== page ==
As ring gear 38 is rotated, optical fiber 28 is wound and unwound around mounting wheel 26 which is provided with a groove 30 of a sufficient diameter to prevent rupture, cracking or breakage of the fiber. Slack portions of optical fiber 28 are stored in a take-up box 40 within housing 20 (see FIGS. 1A and 10) which includes minimum radius block 41. Referring briefly to FIGS. 12A and 12B, pinion 32 includes a preventer bar 120 connected thereto and extending therefrom for mechanically limiting the range of rotation of pinion 32 to prevent damage of optical fiber 28. As shown, preventer bar 120 is disposed parallel to the axis of rotation of pinion 32 and extends into a circular groove 122 in housing 20 which is coaxial with pinion 32. In FIG. 12A, bar 120 is in its zero or start position from which lens column 29 is accelerated. The laser is applied to optical fiber 28 only after lens column 29 has reached operating speed. After the laser is applied, motor 22, which is preferably a DC motor advances lens column 29 through about 360° at which point the laser is shut off and ring 38 is reversed to bring preventer 120 back to the zero position against a first surface 124 of movable stop 126. Movable stop 126 is mounted coaxial with pinion 32 and is rotatable through an arc of less than 360° between hard stops 128 at the zero position and 130 at a maximum safe position within groove 122. As preventer 120 approaches 360° of rotation it contacts a second surface 132 of movable stop 126 and rotates the movable stop to bring first surface 124 thereof toward hard stop 130 within groove 122 (see FIG. 12B). The purpose of hard stop 130 is to prevent pinion 32 and thus lens column 29 from rotating past a maximum safe position beyond which optical fiber 28 may be damaged. It is understood, of course, that in normal operation preventer 120 will not stop pinion 32, rather a controller (not shown) for the d.c. motor will stop and reverse the motor when pinion 32 has rotated 360° with the laser on. In reverse, the controller stops the motor on the current rise caused by the preventer 120 rotating movable stop 126 into contact with hard stop 128.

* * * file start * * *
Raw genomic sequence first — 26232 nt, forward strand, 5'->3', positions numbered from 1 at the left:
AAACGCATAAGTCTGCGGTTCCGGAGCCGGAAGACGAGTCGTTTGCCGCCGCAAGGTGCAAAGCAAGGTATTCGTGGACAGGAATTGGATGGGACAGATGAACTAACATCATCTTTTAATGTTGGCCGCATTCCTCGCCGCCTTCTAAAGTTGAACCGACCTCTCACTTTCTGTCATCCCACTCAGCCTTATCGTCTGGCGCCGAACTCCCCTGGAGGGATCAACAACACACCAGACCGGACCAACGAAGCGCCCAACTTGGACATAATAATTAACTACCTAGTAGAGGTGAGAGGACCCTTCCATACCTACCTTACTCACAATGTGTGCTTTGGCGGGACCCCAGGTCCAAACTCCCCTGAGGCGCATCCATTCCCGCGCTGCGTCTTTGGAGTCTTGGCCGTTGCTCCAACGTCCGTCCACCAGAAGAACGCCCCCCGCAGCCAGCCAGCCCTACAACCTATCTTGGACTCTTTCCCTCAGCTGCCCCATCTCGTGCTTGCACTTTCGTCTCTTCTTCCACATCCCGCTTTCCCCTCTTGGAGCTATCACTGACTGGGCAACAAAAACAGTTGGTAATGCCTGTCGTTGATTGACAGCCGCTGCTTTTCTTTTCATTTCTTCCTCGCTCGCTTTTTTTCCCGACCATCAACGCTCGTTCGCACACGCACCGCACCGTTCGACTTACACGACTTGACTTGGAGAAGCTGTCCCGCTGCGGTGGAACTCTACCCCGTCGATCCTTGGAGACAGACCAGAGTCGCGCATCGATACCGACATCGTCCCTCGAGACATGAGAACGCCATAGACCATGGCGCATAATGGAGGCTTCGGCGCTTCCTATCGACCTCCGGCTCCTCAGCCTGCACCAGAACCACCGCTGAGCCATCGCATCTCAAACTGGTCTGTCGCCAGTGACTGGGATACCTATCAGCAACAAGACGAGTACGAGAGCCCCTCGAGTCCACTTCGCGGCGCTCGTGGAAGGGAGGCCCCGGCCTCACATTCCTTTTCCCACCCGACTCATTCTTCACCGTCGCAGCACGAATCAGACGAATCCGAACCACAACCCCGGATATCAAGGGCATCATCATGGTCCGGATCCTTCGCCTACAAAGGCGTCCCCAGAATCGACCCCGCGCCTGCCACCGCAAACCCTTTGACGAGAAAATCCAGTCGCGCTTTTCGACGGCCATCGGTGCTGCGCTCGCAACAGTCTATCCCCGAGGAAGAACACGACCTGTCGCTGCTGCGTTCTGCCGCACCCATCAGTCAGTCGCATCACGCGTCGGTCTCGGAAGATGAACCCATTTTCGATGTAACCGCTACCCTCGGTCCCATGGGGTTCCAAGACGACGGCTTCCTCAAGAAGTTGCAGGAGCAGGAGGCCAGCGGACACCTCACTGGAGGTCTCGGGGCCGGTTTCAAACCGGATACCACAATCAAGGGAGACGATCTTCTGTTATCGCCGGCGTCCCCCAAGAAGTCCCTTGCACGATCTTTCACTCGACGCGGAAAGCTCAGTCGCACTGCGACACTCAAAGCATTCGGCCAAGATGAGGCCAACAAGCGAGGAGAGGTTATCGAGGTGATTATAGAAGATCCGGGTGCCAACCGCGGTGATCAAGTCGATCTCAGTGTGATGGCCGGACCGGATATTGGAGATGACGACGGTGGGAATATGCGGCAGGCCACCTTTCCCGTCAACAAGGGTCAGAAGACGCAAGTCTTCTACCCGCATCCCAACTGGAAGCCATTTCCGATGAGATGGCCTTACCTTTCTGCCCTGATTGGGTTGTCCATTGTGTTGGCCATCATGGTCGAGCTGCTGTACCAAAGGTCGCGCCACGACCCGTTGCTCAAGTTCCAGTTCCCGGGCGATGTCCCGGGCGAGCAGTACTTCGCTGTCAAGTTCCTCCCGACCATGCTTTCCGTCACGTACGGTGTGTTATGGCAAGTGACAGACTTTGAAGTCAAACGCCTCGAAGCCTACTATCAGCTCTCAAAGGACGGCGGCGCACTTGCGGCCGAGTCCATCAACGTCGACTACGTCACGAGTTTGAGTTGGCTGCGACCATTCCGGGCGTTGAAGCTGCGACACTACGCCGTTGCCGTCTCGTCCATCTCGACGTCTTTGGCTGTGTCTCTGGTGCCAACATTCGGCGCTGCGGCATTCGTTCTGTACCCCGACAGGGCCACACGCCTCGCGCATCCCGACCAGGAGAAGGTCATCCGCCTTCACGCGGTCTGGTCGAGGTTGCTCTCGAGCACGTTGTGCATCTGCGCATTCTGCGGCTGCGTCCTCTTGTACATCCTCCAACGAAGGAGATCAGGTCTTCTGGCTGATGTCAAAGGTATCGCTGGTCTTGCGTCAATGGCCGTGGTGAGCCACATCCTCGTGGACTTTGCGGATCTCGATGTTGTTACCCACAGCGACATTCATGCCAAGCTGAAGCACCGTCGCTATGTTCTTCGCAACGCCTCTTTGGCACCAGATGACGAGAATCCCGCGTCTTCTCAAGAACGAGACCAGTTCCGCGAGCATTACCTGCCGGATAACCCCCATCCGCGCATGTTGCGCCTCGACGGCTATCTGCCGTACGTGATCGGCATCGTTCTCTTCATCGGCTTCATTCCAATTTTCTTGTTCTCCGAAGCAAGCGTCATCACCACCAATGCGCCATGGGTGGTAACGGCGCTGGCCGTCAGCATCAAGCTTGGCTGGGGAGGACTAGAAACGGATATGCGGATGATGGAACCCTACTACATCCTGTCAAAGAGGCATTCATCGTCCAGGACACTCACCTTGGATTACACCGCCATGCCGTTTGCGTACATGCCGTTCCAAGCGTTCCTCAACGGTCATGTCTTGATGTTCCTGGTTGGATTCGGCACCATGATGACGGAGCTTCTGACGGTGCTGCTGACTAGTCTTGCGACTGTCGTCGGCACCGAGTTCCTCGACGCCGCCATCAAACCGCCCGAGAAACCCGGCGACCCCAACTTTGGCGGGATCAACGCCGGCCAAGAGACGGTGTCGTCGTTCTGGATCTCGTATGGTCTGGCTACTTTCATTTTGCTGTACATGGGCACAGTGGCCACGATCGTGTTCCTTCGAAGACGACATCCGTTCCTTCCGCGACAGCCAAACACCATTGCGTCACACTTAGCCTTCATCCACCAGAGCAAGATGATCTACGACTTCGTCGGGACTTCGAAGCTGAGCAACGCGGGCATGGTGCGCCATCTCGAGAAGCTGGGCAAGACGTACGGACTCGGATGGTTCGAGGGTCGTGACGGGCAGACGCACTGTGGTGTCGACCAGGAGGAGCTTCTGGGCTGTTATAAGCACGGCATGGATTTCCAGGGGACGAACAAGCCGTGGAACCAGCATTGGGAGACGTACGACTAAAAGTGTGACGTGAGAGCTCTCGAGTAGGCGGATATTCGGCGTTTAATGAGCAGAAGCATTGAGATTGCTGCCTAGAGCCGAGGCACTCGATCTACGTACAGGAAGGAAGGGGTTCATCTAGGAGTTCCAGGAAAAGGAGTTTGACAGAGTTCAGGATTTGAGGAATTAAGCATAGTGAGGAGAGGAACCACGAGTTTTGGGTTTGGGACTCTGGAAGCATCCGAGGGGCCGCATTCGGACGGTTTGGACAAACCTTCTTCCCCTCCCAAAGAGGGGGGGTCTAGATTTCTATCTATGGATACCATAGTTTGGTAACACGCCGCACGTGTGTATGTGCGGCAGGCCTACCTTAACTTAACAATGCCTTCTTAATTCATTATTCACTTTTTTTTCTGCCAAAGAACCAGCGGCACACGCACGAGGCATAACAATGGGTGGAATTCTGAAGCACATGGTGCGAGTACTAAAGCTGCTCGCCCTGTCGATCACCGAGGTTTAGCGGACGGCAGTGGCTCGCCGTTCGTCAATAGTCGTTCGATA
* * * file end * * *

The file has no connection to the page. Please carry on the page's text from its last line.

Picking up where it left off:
A second groove 31 in mounting wheel 26 receives a ring 33 (see FIGS. 1A, 3 and 10) provided as a part of housing 20 which serves as a bearing for rotation of ring gear 38. Preferably, groove 31 is female, v-shaped (see FIG. 10) instead of female rectangular (see FIG. 3) so that only two bearing surfaces exist instead of three and so that groove 31 may be self centering on ring 33. It is understood that ring 33 is preferably provided with a matching shape (male, v-shape in FIG. 10). Most preferably, the v-shaped bearing surfaces of groove 31 and ring 33 are coated with amorphous diamond-like carbon, or carbon nitride or silicon nitride for friction reduction and wear resistance. Fiber 28 enters housing 20 turns around block 41 providing a safe radius and forms a loop 43 of slack within take-up box 40 and returns to block 41 where it is again introduced to groove 30 and then mounted on wheel 26. When fiber 28 has been fully advanced around tubes 12, 13, loop 43 of fiber 28 advances within take-up box 40 toward edge 45 of minimum radius block 41.